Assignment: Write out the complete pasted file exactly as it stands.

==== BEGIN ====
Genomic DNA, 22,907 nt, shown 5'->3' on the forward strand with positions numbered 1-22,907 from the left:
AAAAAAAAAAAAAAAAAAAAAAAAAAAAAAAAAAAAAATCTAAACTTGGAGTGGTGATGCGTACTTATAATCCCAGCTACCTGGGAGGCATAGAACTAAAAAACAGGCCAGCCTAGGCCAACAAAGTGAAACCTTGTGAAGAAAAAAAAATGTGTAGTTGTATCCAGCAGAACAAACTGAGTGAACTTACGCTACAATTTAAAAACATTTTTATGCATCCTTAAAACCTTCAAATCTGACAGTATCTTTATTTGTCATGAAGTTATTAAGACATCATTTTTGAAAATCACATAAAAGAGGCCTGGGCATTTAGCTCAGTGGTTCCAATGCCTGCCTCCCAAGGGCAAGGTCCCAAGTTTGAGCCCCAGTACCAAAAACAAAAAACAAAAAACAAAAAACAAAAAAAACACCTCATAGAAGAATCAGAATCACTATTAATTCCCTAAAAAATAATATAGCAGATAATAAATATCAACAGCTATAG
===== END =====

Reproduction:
Genomic DNA, 22,907 nt, shown 5'->3' on the forward strand with positions numbered 1-22,907 from the left:
AAAAAAAAAAAAAAAAAAAAAAAAAAAAAAAAAAAAAATCTAAACTTGGAGTGGTGATGCGTACTTATAATCCCAGCTACCTGGGAGGCATAGAACTAAAAAACAGGCCAGCCTAGGCCAACAAAGTGAAACCTTGTGAAGAAAAAAAAATGTGTAGTTGTATCCAGCAGAACAAACTGAGTGAACTTACGCTACAATTTAAAAACATTTTTATGCATCCTTAAAACCTTCAAATCTGACAGTATCTTTATTTGTCATGAAGTTATTAAGACATCATTTTTGAAAATCACATAAAAGAGGCCTGGGCATTTAGCTCAGTGGTTCCAATGCCTGCCTCCCAAGGGCAAGGTCCCAAGTTTGAGCCCCAGTACCAAAAACAAAAAACAAAAAACAAAAAACAAAAAAAACACCTCATAGAAGAATCAGAATCACTATTAATTCCCTAAAAAATAATATAGCAGATAATAAATATCAACAGCTATAG